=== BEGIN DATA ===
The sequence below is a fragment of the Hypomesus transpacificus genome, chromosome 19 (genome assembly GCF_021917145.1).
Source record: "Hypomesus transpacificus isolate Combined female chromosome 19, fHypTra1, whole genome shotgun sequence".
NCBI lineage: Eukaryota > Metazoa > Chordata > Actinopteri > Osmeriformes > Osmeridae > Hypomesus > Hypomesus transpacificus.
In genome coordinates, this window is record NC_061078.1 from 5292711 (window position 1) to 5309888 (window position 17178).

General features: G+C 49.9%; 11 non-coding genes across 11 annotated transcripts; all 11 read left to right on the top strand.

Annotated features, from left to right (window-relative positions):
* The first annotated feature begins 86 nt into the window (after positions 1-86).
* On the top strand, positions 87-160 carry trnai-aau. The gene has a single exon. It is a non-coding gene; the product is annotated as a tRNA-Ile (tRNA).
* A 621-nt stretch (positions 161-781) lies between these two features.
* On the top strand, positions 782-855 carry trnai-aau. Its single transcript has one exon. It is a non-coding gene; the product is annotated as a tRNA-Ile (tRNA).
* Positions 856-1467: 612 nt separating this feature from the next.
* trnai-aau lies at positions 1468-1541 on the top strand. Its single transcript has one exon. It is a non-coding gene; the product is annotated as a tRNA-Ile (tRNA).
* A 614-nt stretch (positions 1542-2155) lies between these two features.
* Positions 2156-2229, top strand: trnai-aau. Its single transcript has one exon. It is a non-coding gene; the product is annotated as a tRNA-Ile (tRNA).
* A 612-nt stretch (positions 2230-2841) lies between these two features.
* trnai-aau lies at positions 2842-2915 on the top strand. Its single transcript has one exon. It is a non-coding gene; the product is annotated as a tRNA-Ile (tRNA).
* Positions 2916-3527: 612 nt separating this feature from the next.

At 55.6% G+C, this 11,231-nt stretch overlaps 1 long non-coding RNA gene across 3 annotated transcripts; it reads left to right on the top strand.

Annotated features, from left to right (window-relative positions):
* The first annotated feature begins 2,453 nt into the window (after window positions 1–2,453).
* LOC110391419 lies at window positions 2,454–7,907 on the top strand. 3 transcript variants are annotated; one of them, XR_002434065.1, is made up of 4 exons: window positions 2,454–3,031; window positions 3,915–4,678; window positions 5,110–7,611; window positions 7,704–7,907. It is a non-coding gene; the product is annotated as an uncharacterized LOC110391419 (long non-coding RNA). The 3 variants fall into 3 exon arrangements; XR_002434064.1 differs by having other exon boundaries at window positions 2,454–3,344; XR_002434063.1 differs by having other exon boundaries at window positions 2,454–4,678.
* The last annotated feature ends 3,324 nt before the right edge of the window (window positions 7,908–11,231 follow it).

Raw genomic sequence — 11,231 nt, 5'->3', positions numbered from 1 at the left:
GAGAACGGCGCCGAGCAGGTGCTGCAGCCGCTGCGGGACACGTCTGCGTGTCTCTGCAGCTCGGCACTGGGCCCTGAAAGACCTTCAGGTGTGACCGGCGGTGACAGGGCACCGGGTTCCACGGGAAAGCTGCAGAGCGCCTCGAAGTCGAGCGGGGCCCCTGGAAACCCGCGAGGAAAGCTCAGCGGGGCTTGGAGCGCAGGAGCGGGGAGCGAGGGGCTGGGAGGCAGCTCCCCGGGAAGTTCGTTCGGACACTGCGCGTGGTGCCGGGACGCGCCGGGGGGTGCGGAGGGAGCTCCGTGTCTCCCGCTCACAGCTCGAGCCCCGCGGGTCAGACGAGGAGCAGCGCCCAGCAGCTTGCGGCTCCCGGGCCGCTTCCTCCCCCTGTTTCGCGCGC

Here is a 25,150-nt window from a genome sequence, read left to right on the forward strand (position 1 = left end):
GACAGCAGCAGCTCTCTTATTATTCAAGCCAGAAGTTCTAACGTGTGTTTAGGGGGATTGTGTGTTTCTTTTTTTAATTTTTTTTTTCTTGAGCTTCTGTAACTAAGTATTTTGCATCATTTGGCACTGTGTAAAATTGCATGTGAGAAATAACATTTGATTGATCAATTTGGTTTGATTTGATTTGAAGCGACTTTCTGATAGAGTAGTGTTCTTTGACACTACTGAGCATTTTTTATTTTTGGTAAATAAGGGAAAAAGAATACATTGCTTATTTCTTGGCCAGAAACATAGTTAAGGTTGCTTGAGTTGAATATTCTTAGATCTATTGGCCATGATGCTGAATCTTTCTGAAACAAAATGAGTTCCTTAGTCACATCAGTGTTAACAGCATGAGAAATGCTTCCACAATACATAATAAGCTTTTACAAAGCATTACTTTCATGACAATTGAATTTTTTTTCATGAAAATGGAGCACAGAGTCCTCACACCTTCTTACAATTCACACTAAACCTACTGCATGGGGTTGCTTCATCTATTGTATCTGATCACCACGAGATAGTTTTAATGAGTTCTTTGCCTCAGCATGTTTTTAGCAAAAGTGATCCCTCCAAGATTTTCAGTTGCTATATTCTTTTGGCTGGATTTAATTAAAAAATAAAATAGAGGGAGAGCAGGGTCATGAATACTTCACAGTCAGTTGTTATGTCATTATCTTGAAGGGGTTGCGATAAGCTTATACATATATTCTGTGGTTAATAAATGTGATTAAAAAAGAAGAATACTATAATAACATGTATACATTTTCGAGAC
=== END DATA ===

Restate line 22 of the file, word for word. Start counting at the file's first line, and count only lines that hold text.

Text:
* The last annotated feature ends 3,324 nt before the right edge of the window (window positions 7,908–11,231 follow it).